The actual issue is visualized by the orange arrows. In order to understand and comprehend the email thread, you have to mentally follow the orange arrows backwards every time you read it. This requires time and, above all, concentration. This effort is not only multiplied by the number of emails in the thread, but additionally by the number of recipients including those in CC.
Because emails are often used as resubmissions, there are additional rounds of someone having to piece together the contents of the email thread in their head from fragments.
By the way, many of the email histories we analyzed were actually even more complicated.
Small problems add up to big ones
Is it worth tackling the issue of email CC in general? Absolutely. A small calculation example: If, in a company with 200 office workstations, each employee sends 3 initial emails a day, while 3 people are in CC, the thread of this email is read 5 times (4 replies), and reading it takes 5 minutes of attention for everyone in CC, then this workload is equivalent to 5 full-time employees.
Since it is not easy to find five suitable employees in times of a shortage of skilled workers, the possibility of drawing the same amount of work from the existing pool is quite attractive.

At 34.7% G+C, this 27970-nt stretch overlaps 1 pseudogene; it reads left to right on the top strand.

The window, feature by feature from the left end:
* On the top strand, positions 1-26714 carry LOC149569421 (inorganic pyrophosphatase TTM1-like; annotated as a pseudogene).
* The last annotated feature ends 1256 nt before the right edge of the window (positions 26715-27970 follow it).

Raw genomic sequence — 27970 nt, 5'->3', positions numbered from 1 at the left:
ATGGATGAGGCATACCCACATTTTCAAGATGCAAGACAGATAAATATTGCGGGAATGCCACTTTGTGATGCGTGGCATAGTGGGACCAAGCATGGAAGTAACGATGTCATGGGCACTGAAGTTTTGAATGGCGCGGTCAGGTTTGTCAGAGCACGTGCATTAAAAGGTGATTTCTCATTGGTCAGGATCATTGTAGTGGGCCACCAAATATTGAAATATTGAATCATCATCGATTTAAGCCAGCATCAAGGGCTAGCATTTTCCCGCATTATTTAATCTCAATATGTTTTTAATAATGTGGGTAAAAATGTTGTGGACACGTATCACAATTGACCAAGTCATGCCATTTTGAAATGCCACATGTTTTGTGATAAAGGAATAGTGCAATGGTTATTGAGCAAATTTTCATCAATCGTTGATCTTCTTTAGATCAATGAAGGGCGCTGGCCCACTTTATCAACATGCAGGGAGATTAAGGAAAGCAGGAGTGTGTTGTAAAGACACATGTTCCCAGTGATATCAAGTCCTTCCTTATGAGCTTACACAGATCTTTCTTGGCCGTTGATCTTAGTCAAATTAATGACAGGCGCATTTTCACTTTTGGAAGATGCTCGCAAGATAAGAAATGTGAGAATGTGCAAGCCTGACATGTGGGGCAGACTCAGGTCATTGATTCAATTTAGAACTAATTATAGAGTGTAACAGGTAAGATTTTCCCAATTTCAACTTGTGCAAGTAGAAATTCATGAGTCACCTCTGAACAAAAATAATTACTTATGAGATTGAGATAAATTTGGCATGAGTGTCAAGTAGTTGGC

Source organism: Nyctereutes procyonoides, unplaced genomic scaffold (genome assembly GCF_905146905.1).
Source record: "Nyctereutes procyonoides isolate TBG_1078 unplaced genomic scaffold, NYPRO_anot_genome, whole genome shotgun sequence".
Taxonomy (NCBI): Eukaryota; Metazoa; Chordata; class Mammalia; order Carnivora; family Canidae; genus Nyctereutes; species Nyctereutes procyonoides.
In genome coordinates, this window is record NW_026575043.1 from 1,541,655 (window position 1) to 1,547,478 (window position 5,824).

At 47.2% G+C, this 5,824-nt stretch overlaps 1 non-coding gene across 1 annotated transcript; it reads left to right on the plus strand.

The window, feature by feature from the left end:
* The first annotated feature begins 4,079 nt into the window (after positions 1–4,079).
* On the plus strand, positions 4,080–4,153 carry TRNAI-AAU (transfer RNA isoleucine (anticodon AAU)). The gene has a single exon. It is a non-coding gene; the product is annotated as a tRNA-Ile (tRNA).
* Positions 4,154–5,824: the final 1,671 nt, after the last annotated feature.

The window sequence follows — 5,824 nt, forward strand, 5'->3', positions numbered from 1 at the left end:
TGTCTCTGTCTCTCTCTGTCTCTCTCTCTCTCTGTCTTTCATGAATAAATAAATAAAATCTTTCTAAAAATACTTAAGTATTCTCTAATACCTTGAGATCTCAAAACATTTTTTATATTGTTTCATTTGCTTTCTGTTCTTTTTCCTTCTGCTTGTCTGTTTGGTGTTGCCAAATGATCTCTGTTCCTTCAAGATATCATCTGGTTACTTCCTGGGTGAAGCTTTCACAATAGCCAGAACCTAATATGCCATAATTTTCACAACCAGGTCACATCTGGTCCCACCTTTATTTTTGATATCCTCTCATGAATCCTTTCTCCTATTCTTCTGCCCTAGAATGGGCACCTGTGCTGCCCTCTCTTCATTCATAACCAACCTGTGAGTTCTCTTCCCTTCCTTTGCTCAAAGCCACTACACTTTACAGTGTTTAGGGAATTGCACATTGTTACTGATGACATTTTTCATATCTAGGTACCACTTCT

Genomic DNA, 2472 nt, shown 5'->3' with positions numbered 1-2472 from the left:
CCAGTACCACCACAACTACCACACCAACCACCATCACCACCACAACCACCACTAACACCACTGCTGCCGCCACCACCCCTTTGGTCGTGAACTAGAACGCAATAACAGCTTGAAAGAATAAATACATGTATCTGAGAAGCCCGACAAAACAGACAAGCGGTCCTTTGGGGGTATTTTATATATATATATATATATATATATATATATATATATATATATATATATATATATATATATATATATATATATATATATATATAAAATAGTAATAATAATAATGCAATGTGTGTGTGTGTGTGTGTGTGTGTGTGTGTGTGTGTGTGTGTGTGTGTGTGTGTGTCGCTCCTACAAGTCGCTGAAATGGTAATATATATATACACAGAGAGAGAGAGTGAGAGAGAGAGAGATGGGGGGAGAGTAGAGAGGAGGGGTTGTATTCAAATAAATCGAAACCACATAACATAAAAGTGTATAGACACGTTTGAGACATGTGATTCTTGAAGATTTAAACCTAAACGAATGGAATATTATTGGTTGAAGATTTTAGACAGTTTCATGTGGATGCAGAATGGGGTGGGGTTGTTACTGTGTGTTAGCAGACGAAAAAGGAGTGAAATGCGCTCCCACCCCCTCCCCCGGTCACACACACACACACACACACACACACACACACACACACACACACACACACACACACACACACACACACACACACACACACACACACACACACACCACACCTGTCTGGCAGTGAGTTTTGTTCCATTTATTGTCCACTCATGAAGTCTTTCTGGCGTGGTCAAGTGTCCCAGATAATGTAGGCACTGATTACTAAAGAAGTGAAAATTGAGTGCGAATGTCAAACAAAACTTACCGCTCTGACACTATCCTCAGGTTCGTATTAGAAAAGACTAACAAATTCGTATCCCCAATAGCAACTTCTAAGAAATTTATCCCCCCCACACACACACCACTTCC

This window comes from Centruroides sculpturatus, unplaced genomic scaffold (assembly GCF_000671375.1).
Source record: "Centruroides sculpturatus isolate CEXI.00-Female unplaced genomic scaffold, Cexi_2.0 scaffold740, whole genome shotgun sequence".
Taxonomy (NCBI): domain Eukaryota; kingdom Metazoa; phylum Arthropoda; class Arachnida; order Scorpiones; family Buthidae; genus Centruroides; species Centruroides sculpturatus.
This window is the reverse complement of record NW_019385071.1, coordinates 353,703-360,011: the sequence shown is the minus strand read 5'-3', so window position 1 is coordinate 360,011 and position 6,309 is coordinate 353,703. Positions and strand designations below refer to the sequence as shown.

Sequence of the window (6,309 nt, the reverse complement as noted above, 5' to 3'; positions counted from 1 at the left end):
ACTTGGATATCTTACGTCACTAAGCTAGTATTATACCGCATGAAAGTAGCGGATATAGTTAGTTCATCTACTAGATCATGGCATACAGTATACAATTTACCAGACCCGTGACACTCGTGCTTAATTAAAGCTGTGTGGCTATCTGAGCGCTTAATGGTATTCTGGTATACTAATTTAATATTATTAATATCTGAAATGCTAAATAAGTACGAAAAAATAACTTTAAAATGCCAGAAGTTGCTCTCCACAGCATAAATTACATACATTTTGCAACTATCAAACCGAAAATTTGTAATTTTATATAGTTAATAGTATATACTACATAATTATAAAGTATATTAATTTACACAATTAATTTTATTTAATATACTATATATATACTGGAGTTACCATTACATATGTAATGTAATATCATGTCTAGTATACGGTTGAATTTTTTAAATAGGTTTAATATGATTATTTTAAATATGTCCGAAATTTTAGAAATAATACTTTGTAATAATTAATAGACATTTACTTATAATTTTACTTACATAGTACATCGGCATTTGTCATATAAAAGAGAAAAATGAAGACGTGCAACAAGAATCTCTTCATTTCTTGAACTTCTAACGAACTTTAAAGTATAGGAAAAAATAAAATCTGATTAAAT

This is only a calculation model, but for a calculation you have to start somewhere. Decide for yourself whether you consider the numbers you've applied to be realistic, or perhaps more conservative. Emails in CC are just one point where processes can be optimized and workflows made more efficient. In the end, they are just a symptom of a deeper optimization need anyway.
Improvements to the email communication medium itself:
- Writing clear and understandable emails using the BLUF method is one of the better approaches, see blog post BLUF - Bottom Line Up Front->.
- One topic per email. When in doubt, send multiple emails at the same time to reach different discussion threads.
- Generally first consider who should really be in CC and not act reflexively.
- In long emails, always summarize the current status for all those reading along.
Email rules are impractical
Email is a flexible communication medium in which rules can hardly be monitored. Without control, rules are at best appeals that will be forgotten in a short time. After that, everyone goes back to the usual. Therefore, rules for emails tend not to be effective.
The benefit of chat or ticket systems
If a separate communication concept is developed for chat systems such as Teams or Slack, they can improve processes and speed up discussions. To access information they are rather unsuitable, because chats have a short life span and topics mix too much despite the use of channels.